In Season 6 of The West Wing, Republican Presidential candidate Senator Arnold Vinick and sitting Democratic President Josiah Bartlett find themselves alone talking about faith, God and the Bible. Bartlett is a devout Mass-every-Sunday Catholic, whilst Vinick, it transpires, has given up on going to church, and possibly on faith in God itself. In a tender pastoral moment, Bartlett asks why the senator has stopped going to church. It turns out that Vinick’s faith was irreparably damaged by the decision to actually read a 17th century edition of the King James Bible his wife had given him. What he found there so confused, disturbed and at times even appalled him that, in the end, in his words, “I gave up the struggle.” For evangelical Christians it’s a troubling scenario. So much of our battle is getting people to read the Bible in the first place. How depressing to think that someone who did actually bother to open it would find themselves not draw to God, but moved further from him.
The truth is that the fictional Senator Vinick has many real-life counterparts. The Bible confronts the first time adult reader as a daunting and imposing prospect. Its contents (for those who manage to read it) can prove so foreign, obscure and at times objectionable that a person who starts at Genesis could be lucky to make it to Leviticus before they decide there is nothing to keep them, and a good few reasons to move on.
Enter John Dickson’s latest book A Doubter’s Guide to the Bible (Zondervan, 2015).
John Dickson, the well-known Australian pastor, historian and evangelist, has in his latest offering produced a refreshingly accessible primer on the Bible. Written with the intelligent and slightly sceptical layperson firmly in its sights, Dickson takes the reader through a guided tour of the Bible, from Genesis to Revelation.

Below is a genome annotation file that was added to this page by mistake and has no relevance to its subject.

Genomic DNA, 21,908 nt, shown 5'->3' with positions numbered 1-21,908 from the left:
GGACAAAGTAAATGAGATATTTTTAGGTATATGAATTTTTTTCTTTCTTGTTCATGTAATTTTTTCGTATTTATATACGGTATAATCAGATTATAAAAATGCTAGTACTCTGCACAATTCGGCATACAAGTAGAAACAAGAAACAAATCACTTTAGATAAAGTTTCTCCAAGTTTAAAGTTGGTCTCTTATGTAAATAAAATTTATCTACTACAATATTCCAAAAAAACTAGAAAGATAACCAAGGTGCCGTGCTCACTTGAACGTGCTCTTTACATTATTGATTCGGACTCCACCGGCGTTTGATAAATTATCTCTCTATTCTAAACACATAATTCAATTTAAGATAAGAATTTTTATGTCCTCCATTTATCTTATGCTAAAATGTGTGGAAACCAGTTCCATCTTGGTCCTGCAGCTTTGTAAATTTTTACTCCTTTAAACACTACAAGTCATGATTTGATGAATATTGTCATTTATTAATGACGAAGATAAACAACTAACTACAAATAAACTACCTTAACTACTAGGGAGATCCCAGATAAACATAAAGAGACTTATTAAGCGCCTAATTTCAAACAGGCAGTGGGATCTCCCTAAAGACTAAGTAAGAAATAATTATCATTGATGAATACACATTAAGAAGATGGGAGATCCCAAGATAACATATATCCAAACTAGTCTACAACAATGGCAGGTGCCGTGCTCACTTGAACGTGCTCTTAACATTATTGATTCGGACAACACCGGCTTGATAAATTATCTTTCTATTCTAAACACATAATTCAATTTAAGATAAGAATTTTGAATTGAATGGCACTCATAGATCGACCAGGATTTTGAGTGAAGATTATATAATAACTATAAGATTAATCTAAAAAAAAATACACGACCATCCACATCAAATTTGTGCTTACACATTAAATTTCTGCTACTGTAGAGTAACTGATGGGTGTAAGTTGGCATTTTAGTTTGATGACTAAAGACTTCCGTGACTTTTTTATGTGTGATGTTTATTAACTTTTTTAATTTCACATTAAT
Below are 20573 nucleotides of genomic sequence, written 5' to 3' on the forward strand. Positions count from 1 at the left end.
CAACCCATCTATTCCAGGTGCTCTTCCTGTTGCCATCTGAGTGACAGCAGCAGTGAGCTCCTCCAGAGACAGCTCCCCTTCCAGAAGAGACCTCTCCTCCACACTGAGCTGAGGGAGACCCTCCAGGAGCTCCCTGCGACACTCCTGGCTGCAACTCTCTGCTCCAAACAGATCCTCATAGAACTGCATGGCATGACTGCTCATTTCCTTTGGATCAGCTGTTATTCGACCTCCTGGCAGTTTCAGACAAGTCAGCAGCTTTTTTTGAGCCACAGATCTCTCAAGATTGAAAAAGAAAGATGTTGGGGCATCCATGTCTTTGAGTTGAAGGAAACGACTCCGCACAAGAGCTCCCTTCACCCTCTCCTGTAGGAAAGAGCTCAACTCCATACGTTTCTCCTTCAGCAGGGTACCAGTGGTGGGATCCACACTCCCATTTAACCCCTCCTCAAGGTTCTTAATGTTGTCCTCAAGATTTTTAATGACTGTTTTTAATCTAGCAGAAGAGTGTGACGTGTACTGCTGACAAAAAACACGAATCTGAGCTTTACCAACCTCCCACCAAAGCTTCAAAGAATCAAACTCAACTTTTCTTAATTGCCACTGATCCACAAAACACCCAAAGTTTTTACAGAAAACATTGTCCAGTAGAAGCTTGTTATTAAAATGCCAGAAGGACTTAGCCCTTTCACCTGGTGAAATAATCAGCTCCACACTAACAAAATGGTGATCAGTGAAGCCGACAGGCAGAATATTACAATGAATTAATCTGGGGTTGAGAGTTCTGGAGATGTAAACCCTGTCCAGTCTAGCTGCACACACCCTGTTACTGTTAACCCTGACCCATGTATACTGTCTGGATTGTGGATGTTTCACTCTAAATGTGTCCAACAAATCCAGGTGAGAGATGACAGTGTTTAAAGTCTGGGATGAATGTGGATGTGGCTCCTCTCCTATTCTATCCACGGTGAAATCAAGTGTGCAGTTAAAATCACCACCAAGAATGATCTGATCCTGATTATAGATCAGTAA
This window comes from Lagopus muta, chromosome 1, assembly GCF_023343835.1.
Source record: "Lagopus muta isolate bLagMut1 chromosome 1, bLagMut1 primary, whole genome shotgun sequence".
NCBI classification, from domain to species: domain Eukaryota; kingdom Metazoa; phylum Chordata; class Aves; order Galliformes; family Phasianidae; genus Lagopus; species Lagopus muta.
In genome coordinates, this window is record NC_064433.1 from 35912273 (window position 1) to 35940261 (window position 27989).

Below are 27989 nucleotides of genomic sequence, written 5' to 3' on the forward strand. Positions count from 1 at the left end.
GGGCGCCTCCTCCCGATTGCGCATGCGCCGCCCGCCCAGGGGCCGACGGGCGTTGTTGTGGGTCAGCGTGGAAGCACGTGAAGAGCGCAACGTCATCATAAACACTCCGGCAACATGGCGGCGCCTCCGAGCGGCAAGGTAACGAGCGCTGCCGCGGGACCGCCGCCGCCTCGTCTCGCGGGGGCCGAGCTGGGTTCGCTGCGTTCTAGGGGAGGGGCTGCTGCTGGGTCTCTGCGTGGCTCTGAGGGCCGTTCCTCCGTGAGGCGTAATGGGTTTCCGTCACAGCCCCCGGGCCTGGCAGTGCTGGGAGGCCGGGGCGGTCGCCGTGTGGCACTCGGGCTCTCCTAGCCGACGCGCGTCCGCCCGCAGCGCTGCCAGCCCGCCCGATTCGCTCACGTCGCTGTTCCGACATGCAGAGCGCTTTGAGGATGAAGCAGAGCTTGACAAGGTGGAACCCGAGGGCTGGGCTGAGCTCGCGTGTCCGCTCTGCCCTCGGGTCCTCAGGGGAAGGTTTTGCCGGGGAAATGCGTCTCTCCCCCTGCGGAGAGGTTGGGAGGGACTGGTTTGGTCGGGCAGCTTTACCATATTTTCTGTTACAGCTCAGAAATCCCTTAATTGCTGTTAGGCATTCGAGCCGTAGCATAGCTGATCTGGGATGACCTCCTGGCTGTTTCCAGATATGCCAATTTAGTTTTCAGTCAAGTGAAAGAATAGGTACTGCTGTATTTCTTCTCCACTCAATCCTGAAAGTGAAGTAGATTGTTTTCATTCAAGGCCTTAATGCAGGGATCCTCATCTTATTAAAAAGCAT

The book moves (as you would expect) from creation to new creation, traversing ground including Abraham and the promise, Moses and the law, Joshua and the conquest of the land. It is in many ways a piece of biblical theology—the sort of thing represented by Graeme Goldsworthy’s Gospel and Kingdom or Vaughan Robert’s God’s Big Picture. But here is the book’s genius—it is a biblical theology for sceptics. Think of it this way: if Gospel and Kingdom is most at home helping a group of Sunday School teachers get ready for their year of teaching, A Doubter’s Guide is most at home in a lounge room, next to a bottle of Pinot Noir, helping to guide the conversation of a bunch of animated, sceptical, Dawkins-loving people who have agreed to read the Bible with their churchy mate.
Instead of footnotes or endnotes, full references for cited works appear in the text, and each chapter has judicious suggestions for further reading. This is a great feature as it means the book serves not only as a primer but also as guide to further reading, encouraging people to continue their quest with well-informed conversation partners.
John’s years of evangelistic and apologetic experience shine through—at almost every point he pre-empts the sorts of questions a inquirer might ask and gives credible and helpful directions. The tone is conversational and non-defensive, more like an enthusiastic and informed art critic taking you through the gallery than a shrill salesman talking you through the car-yard.
If I were being greedy I’d ask for a whole chapter on the Babylonian exile, given the literary and theological shadow it casts in Scripture. But one of the great strengths of the book is its brevity, and you don’t get brevity by saying everything.
John Dickson has provided something we have desperately needed—an intelligent, accessible primer on the vast literary phenomenon called The Bible. Arnold Vinick’s questions won’t go away anytime soon. If Bartlett had had a copy of A Doubters Guide to the Bible at hand, Vinick would have been well served.
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